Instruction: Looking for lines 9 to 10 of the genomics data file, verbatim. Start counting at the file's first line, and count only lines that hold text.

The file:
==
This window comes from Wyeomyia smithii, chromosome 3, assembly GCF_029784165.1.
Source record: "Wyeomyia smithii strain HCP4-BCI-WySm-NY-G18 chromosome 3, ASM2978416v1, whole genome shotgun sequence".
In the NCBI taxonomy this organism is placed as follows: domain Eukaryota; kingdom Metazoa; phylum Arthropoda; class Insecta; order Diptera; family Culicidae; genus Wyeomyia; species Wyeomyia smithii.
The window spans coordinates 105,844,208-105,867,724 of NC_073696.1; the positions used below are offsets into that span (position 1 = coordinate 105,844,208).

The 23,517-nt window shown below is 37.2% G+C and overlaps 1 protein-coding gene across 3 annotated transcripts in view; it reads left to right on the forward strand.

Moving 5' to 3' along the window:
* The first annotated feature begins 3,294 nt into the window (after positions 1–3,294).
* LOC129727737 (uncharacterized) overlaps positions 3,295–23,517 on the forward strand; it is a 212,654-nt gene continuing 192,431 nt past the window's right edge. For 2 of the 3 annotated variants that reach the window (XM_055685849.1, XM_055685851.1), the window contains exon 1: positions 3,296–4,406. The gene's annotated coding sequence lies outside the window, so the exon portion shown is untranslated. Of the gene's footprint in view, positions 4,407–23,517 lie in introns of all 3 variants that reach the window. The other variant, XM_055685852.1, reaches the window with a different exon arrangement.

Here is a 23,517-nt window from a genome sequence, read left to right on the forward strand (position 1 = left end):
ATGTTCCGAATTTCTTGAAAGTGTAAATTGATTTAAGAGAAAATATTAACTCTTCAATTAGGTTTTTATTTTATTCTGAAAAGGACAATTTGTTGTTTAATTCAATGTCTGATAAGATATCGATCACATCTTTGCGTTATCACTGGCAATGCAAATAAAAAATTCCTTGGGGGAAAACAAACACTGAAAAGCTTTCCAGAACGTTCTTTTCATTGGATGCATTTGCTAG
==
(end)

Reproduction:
Here is a 23,517-nt window from a genome sequence, read left to right on the forward strand (position 1 = left end):
ATGTTCCGAATTTCTTGAAAGTGTAAATTGATTTAAGAGAAAATATTAACTCTTCAATTAGGTTTTTATTTTATTCTGAAAAGGACAATTTGTTGTTTAATTCAATGTCTGATAAGATATCGATCACATCTTTGCGTTATCACTGGCAATGCAAATAAAAAATTCCTTGGGGGAAAACAAACACTGAAAAGCTTTCCAGAACGTTCTTTTCATTGGATGCATTTGCTAG